Shanghai, 1935 – a Japanese sailor is gunned down in the busy streets, escalating tensions between China and Japan. Doug Bainbridge, an officer in the ONI – the US Office of Naval Intelligence – is tasked to investigate. Joined by his friends, Doug is sucked into a whirlwind of intrigue, double-dealing, and espionage.
In 1943, Paris groans under the heel of the German occupier. After an intense chase, several French Resistance agents are captured by the SS, two of whom are the wife and daughter of Harry Mitchell, a British cryptographer. So begins Night Flight to Paris, a World War II thriller by David Gilman.
The years of 1931-32 were a turning point in Japanese history, typified by military coups, invasions, and political assassinations. Although this era only gets a few sentences in English language history books, the specific details of three events – the October Incident, the Blood Brotherhood Incident, and the 5-15 Incident – are fascinating in their own right and read like a thriller novel. I’ve taken information from various sources to create a thoroughly researched and detailed account of these events that changed the course of Japan.
I am often asked if the musical references and songs that I include in the Reiko Watanabe/Inspector Aizawa series are real. Well, the answer is ‘yes’ and I have the reciepts to prove it. [Read more…] about Japanese Songs from the 1930s – Music of the Reiko/Aizawa Series
Berlin, November 1932. Inspektor-Detektiv Willi Kraus has been called in to investigate a gruesome case. A woman’s corpse has been discovered, her legs grotesquely mutilated backward. So begins The Sleepwalkers by Paul Grossman, a historical thriller set in the last days of the Weimar Republic.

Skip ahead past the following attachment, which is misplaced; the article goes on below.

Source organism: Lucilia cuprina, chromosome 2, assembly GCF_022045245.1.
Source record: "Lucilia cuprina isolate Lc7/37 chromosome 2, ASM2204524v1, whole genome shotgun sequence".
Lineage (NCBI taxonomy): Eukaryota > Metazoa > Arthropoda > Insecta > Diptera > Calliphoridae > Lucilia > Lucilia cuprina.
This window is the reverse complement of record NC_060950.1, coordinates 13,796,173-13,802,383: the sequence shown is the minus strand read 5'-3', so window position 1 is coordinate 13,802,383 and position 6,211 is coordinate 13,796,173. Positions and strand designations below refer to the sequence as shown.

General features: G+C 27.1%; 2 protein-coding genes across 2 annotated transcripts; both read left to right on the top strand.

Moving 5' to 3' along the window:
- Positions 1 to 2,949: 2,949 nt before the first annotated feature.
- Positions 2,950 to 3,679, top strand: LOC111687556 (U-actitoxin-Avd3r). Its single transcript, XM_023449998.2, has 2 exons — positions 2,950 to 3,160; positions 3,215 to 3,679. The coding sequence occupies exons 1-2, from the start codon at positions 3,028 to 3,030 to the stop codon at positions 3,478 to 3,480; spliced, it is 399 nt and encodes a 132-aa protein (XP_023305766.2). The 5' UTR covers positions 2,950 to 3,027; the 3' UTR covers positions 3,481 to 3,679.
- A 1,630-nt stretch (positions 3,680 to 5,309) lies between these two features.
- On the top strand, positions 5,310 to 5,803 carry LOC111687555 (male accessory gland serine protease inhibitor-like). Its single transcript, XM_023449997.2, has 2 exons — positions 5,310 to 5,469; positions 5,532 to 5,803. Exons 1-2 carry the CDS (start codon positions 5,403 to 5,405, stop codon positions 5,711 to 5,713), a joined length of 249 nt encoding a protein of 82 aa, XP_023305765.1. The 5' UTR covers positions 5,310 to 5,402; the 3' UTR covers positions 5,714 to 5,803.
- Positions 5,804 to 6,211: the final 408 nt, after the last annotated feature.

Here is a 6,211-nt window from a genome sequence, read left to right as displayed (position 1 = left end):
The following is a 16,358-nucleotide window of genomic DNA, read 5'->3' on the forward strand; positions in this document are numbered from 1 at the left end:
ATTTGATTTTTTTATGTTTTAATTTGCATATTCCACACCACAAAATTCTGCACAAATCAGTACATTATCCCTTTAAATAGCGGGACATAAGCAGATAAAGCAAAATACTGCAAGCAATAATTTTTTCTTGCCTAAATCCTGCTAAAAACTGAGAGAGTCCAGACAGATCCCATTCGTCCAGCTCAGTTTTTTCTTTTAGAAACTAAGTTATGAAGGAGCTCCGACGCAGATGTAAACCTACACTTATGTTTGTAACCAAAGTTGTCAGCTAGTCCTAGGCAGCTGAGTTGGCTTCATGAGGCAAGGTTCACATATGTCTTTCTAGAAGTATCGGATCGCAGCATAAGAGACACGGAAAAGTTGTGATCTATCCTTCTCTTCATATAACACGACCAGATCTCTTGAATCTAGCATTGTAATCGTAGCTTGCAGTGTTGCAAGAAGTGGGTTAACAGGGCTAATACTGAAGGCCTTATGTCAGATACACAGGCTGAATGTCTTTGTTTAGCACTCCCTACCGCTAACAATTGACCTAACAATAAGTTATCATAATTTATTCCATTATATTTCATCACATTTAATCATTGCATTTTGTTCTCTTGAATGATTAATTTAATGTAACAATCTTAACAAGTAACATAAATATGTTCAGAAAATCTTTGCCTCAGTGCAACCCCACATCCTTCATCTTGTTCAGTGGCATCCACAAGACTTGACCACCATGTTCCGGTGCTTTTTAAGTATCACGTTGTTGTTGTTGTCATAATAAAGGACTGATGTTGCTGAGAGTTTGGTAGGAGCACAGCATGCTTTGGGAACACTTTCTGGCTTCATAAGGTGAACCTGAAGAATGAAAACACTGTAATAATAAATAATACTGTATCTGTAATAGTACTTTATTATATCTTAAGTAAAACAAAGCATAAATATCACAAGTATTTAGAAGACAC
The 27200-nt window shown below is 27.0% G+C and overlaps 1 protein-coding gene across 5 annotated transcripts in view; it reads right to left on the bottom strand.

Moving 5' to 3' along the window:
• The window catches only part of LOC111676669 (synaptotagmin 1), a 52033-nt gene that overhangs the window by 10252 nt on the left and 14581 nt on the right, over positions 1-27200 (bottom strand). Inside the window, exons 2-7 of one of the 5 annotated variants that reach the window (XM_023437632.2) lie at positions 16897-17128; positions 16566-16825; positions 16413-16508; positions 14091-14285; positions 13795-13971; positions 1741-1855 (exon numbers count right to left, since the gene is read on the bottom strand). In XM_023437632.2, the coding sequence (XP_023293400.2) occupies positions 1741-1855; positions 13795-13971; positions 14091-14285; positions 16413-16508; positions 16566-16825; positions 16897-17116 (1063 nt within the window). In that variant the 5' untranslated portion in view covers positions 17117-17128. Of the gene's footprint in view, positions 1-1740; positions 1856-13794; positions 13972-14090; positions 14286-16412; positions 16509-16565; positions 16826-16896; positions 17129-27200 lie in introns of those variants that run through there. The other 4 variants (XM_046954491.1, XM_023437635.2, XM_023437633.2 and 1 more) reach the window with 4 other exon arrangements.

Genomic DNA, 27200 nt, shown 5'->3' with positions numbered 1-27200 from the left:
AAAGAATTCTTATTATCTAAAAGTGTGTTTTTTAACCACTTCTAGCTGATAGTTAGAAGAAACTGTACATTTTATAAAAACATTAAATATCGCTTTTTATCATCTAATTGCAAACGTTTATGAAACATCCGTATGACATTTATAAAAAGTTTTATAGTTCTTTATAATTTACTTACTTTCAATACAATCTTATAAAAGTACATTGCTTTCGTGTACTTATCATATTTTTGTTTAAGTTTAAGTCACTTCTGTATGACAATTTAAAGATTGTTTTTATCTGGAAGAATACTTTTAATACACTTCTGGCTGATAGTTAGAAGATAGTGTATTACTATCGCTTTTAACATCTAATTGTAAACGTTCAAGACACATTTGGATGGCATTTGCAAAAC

In 1931, Warner Brothers launched the modern gangster genre with the hit film, Little Caesar. Based on a 1929 novel, it became one of the most popular movies at the time, capturing the public’s attention and capturing the criminal zeitgeist of the late 20s/early 30s.
The geopolitical tension between America and North Korea offers fertile creative ground for spy fiction. Author John Altman uses this perfectly to craft his fast-paced action thriller The Korean Woman.
As the Nakamoto Corporation celebrates with a lavish gala in a prestigious Los Angeles office building, a woman is found murdered in an empty board room. So begins Rising Sun by Michael Crichton, one of his most controversial novels.
A hardboiled detective seeks to unravel a noir mystery set against a cyberpunk, futuristic Los Angeles. The description conjures up images of Blade Runner, but it’s actually Dome City Blues by Jeff Edwards.
Opium dens, seedy bars, and exotic jungles – all tropes associated with pulp fiction, specifically the yellow peril subgenre, which writer Richard Jaccoma uses in his appropriately named 1978 novel, Yellow Peril – The Adventures of Sir John Weymouth-Smythe.